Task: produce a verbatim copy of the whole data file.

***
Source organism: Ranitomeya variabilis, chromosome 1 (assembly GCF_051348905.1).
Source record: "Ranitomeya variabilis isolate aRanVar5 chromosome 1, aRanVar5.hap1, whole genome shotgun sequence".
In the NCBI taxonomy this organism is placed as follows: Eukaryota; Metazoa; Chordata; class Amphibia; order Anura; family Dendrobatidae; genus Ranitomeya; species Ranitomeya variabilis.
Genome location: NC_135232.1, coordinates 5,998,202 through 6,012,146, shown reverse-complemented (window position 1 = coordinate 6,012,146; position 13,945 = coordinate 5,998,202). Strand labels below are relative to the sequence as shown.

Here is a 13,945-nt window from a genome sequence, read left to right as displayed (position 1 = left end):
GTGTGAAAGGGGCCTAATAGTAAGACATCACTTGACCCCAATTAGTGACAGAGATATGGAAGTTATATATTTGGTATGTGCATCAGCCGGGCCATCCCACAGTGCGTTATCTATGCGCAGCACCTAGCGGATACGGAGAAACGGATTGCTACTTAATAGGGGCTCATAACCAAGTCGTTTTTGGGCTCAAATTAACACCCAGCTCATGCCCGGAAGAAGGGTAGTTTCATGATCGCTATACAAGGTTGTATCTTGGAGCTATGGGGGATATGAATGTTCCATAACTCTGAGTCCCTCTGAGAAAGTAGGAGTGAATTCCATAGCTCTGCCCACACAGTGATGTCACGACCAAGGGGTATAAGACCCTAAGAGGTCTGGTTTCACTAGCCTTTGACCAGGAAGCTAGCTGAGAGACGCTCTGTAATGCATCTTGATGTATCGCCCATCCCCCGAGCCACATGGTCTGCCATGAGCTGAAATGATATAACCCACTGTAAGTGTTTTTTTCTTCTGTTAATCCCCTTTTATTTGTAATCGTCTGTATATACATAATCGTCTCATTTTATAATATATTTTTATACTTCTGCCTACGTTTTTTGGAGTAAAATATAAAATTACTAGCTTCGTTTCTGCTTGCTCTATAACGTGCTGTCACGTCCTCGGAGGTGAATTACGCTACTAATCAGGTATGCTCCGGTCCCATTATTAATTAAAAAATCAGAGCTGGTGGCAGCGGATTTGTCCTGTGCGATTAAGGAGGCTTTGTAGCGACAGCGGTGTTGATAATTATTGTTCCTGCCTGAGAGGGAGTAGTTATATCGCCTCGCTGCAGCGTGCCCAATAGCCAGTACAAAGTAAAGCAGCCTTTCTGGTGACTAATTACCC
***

Source organism: Ranitomeya variabilis, chromosome 1 (assembly GCF_051348905.1).
Source record: "Ranitomeya variabilis isolate aRanVar5 chromosome 1, aRanVar5.hap1, whole genome shotgun sequence".
In the NCBI taxonomy this organism is placed as follows: Eukaryota; Metazoa; Chordata; class Amphibia; order Anura; family Dendrobatidae; genus Ranitomeya; species Ranitomeya variabilis.
Genome location: NC_135232.1, coordinates 5,998,202 through 6,012,146, shown reverse-complemented (window position 1 = coordinate 6,012,146; position 13,945 = coordinate 5,998,202). Strand labels below are relative to the sequence as shown.

Here is a 13,945-nt window from a genome sequence, read left to right as displayed (position 1 = left end):
GTGTGAAAGGGGCCTAATAGTAAGACATCACTTGACCCCAATTAGTGACAGAGATATGGAAGTTATATATTTGGTATGTGCATCAGCCGGGCCATCCCACAGTGCGTTATCTATGCGCAGCACCTAGCGGATACGGAGAAACGGATTGCTACTTAATAGGGGCTCATAACCAAGTCGTTTTTGGGCTCAAATTAACACCCAGCTCATGCCCGGAAGAAGGGTAGTTTCATGATCGCTATACAAGGTTGTATCTTGGAGCTATGGGGGATATGAATGTTCCATAACTCTGAGTCCCTCTGAGAAAGTAGGAGTGAATTCCATAGCTCTGCCCACACAGTGATGTCACGACCAAGGGGTATAAGACCCTAAGAGGTCTGGTTTCACTAGCCTTTGACCAGGAAGCTAGCTGAGAGACGCTCTGTAATGCATCTTGATGTATCGCCCATCCCCCGAGCCACATGGTCTGCCATGAGCTGAAATGATATAACCCACTGTAAGTGTTTTTTTCTTCTGTTAATCCCCTTTTATTTGTAATCGTCTGTATATACATAATCGTCTCATTTTATAATATATTTTTATACTTCTGCCTACGTTTTTTGGAGTAAAATATAAAATTACTAGCTTCGTTTCTGCTTGCTCTATAACGTGCTGTCACGTCCTCGGAGGTGAATTACGCTACTAATCAGGTATGCTCCGGTCCCATTATTAATTAAAAAATCAGAGCTGGTGGCAGCGGATTTGTCCTGTGCGATTAAGGAGGCTTTGTAGCGACAGCGGTGTTGATAATTATTGTTCCTGCCTGAGAGGGAGTAGTTATATCGCCTCGCTGCAGCGTGCCCAATAGCCAGTACAAAGTAAAGCAGCCTTTCTGGTGACTAATTACCC